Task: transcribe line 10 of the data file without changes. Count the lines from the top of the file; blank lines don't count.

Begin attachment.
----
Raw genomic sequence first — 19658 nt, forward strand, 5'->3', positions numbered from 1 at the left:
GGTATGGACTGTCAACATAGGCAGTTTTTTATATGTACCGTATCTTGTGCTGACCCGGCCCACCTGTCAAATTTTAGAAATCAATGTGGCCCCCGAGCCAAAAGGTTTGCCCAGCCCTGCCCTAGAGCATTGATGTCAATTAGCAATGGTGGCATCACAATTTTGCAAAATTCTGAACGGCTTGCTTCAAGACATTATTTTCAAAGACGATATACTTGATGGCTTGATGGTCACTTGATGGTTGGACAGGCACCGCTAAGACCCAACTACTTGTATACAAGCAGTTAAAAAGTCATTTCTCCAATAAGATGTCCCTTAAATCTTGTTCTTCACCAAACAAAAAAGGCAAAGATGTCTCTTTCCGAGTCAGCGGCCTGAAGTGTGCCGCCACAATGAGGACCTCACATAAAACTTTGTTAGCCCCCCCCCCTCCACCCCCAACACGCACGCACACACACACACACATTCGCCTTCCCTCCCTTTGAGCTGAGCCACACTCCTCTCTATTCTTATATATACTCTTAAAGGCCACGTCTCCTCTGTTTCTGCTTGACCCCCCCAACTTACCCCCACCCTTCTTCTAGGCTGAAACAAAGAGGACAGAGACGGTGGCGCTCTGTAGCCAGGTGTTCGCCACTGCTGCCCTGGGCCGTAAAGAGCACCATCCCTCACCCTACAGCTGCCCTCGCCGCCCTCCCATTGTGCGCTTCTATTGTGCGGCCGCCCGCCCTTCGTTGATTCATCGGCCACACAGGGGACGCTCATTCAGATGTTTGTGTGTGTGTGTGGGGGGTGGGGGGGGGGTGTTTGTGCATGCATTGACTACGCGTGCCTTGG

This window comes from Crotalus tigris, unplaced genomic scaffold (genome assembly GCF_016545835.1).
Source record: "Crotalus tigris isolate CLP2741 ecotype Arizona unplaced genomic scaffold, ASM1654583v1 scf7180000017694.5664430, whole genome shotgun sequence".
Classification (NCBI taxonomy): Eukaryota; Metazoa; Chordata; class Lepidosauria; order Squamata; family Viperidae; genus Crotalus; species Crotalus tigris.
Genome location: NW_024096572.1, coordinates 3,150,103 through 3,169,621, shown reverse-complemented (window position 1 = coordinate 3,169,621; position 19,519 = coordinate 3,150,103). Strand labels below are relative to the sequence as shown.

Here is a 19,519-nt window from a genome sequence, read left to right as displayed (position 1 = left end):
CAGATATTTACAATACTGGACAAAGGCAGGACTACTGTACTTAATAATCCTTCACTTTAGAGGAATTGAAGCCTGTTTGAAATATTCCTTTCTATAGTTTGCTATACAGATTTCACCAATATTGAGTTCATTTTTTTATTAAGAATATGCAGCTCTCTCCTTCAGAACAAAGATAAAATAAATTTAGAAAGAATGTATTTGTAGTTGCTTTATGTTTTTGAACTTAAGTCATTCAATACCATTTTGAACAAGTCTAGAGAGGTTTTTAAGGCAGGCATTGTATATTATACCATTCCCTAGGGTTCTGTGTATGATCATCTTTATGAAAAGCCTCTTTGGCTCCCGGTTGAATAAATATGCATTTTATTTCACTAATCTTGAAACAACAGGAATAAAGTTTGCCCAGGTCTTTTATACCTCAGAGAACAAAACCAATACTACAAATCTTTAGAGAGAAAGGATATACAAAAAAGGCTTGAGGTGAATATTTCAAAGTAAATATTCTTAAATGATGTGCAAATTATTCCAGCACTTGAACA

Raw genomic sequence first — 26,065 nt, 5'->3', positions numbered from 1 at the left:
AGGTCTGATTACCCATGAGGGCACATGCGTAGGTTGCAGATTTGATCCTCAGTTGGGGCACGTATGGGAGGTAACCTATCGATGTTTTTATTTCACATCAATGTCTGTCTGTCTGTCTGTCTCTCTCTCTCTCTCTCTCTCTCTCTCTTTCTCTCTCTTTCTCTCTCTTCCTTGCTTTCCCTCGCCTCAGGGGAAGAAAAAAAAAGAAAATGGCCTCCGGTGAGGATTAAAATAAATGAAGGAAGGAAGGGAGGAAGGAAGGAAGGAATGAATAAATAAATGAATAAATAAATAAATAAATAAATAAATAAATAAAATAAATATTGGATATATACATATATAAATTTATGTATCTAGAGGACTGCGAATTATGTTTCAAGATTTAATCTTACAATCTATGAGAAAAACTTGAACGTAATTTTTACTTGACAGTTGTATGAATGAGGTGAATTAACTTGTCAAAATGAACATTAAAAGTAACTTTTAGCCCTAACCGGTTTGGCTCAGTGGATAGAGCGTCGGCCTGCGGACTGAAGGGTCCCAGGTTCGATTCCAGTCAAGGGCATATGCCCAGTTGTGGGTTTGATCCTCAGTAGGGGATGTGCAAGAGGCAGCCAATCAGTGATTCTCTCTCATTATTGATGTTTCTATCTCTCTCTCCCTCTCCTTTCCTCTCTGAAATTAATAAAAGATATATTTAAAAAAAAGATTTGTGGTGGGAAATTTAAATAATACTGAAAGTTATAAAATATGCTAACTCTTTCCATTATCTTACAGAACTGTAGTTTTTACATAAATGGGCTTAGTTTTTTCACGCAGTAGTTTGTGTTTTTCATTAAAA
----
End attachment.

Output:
AGGTCTGATTACCCATGAGGGCACATGCGTAGGTTGCAGATTTGATCCTCAGTTGGGGCACGTATGGGAGGTAACCTATCGATGTTTTTATTTCACATCAATGTCTGTCTGTCTGTCTGTCTCTCTCTCTCTCTCTCTCTCTCTCTCTTTCTCTCTCTTTCTCTCTCTTCCTTGCTTTCCCTCGCCTCAGGGGAAGAAAAAAAAAGAAAATGGCCTCCGGTGAGGATTAAAATAAATGAAGGAAGGAAGGGAGGAAGGAAGGAAGGAATGAATAAATAAATGAATAAATAAATAAATAAATAAATAAATAAATAAAATAAATATTGGATATATACATATATAAATTTATGTATCTAGAGGACTGCGAATTATGTTTCAAGATTTAATCTTACAATCTATGAGAAAAACTTGAACGTAATTTTTACTTGACAGTTGTATGAATGAGGTGAATTAACTTGTCAAAATGAACATTAAAAGTAACTTTTAGCCCTAACCGGTTTGGCTCAGTGGATAGAGCGTCGGCCTGCGGACTGAAGGGTCCCAGGTTCGATTCCAGTCAAGGGCATATGCCCAGTTGTGGGTTTGATCCTCAGTAGGGGATGTGCAAGAGGCAGCCAATCAGTGATTCTCTCTCATTATTGATGTTTCTATCTCTCTCTCCCTCTCCTTTCCTCTCTGAAATTAATAAAAGATATATTTAAAAAAAAGATTTGTGGTGGGAAATTTAAATAATACTGAAAGTTATAAAATATGCTAACTCTTTCCATTATCTTACAGAACTGTAGTTTTTACATAAATGGGCTTAGTTTTTTCACGCAGTAGTTTGTGTTTTTCATTAAAA